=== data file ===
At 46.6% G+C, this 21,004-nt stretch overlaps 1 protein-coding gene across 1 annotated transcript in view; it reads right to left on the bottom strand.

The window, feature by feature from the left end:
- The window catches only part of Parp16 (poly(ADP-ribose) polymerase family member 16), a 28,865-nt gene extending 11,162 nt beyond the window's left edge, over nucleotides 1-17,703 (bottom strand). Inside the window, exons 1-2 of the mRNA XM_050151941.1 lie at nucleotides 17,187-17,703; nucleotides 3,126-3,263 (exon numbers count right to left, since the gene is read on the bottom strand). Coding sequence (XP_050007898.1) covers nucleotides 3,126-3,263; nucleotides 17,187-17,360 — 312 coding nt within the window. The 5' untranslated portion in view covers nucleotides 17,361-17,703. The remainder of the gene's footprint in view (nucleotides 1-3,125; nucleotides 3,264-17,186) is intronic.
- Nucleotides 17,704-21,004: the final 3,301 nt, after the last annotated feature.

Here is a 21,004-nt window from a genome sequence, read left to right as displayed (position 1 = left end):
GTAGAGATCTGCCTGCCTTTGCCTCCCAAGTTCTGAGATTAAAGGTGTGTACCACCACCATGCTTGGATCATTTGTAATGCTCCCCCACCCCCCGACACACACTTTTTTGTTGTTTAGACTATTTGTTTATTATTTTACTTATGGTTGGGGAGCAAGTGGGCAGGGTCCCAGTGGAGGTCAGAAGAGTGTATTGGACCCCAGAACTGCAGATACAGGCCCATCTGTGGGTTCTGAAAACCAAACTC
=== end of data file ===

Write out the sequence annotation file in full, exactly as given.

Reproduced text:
At 46.6% G+C, this 21,004-nt stretch overlaps 1 protein-coding gene across 1 annotated transcript in view; it reads right to left on the bottom strand.

The window, feature by feature from the left end:
- The window catches only part of Parp16 (poly(ADP-ribose) polymerase family member 16), a 28,865-nt gene extending 11,162 nt beyond the window's left edge, over nucleotides 1-17,703 (bottom strand). Inside the window, exons 1-2 of the mRNA XM_050151941.1 lie at nucleotides 17,187-17,703; nucleotides 3,126-3,263 (exon numbers count right to left, since the gene is read on the bottom strand). Coding sequence (XP_050007898.1) covers nucleotides 3,126-3,263; nucleotides 17,187-17,360 — 312 coding nt within the window. The 5' untranslated portion in view covers nucleotides 17,361-17,703. The remainder of the gene's footprint in view (nucleotides 1-3,125; nucleotides 3,264-17,186) is intronic.
- Nucleotides 17,704-21,004: the final 3,301 nt, after the last annotated feature.

Here is a 21,004-nt window from a genome sequence, read left to right as displayed (position 1 = left end):
GTAGAGATCTGCCTGCCTTTGCCTCCCAAGTTCTGAGATTAAAGGTGTGTACCACCACCATGCTTGGATCATTTGTAATGCTCCCCCACCCCCCGACACACACTTTTTTGTTGTTTAGACTATTTGTTTATTATTTTACTTATGGTTGGGGAGCAAGTGGGCAGGGTCCCAGTGGAGGTCAGAAGAGTGTATTGGACCCCAGAACTGCAGATACAGGCCCATCTGTGGGTTCTGAAAACCAAACTC